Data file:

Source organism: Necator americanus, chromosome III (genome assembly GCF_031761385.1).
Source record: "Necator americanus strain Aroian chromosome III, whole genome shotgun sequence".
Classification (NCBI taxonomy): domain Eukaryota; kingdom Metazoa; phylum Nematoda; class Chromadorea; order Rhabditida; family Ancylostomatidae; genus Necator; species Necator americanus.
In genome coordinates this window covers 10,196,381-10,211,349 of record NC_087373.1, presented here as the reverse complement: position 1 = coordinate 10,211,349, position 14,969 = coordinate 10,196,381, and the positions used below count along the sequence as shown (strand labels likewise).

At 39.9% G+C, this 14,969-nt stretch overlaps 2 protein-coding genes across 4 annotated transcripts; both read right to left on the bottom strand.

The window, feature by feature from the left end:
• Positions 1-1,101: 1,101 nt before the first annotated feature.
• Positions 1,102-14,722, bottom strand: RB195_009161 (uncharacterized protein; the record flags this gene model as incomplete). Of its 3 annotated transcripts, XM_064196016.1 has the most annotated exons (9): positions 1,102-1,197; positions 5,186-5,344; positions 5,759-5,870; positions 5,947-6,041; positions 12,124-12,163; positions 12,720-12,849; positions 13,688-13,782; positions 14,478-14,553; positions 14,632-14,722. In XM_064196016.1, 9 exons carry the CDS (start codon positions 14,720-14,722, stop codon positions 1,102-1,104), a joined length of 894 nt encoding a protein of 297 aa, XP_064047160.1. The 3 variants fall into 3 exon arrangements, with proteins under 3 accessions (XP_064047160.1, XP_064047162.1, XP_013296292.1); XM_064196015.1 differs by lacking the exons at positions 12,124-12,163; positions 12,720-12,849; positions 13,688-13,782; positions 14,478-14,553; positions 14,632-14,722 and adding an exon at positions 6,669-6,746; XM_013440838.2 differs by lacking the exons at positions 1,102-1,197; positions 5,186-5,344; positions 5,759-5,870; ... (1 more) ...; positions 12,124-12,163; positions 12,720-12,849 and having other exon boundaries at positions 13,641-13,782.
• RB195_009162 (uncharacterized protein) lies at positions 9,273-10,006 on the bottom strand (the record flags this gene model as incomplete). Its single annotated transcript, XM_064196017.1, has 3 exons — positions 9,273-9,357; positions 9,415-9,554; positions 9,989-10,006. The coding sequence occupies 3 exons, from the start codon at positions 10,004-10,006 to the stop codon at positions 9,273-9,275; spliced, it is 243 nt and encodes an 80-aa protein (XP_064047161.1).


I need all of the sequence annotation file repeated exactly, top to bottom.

Source organism: Necator americanus, chromosome III (genome assembly GCF_031761385.1).
Source record: "Necator americanus strain Aroian chromosome III, whole genome shotgun sequence".
Classification (NCBI taxonomy): domain Eukaryota; kingdom Metazoa; phylum Nematoda; class Chromadorea; order Rhabditida; family Ancylostomatidae; genus Necator; species Necator americanus.
In genome coordinates this window covers 10,196,381-10,211,349 of record NC_087373.1, presented here as the reverse complement: position 1 = coordinate 10,211,349, position 14,969 = coordinate 10,196,381, and the positions used below count along the sequence as shown (strand labels likewise).

At 39.9% G+C, this 14,969-nt stretch overlaps 2 protein-coding genes across 4 annotated transcripts; both read right to left on the bottom strand.

The window, feature by feature from the left end:
• Positions 1-1,101: 1,101 nt before the first annotated feature.
• Positions 1,102-14,722, bottom strand: RB195_009161 (uncharacterized protein; the record flags this gene model as incomplete). Of its 3 annotated transcripts, XM_064196016.1 has the most annotated exons (9): positions 1,102-1,197; positions 5,186-5,344; positions 5,759-5,870; positions 5,947-6,041; positions 12,124-12,163; positions 12,720-12,849; positions 13,688-13,782; positions 14,478-14,553; positions 14,632-14,722. In XM_064196016.1, 9 exons carry the CDS (start codon positions 14,720-14,722, stop codon positions 1,102-1,104), a joined length of 894 nt encoding a protein of 297 aa, XP_064047160.1. The 3 variants fall into 3 exon arrangements, with proteins under 3 accessions (XP_064047160.1, XP_064047162.1, XP_013296292.1); XM_064196015.1 differs by lacking the exons at positions 12,124-12,163; positions 12,720-12,849; positions 13,688-13,782; positions 14,478-14,553; positions 14,632-14,722 and adding an exon at positions 6,669-6,746; XM_013440838.2 differs by lacking the exons at positions 1,102-1,197; positions 5,186-5,344; positions 5,759-5,870; ... (1 more) ...; positions 12,124-12,163; positions 12,720-12,849 and having other exon boundaries at positions 13,641-13,782.
• RB195_009162 (uncharacterized protein) lies at positions 9,273-10,006 on the bottom strand (the record flags this gene model as incomplete). Its single annotated transcript, XM_064196017.1, has 3 exons — positions 9,273-9,357; positions 9,415-9,554; positions 9,989-10,006. The coding sequence occupies 3 exons, from the start codon at positions 10,004-10,006 to the stop codon at positions 9,273-9,275; spliced, it is 243 nt and encodes an 80-aa protein (XP_064047161.1).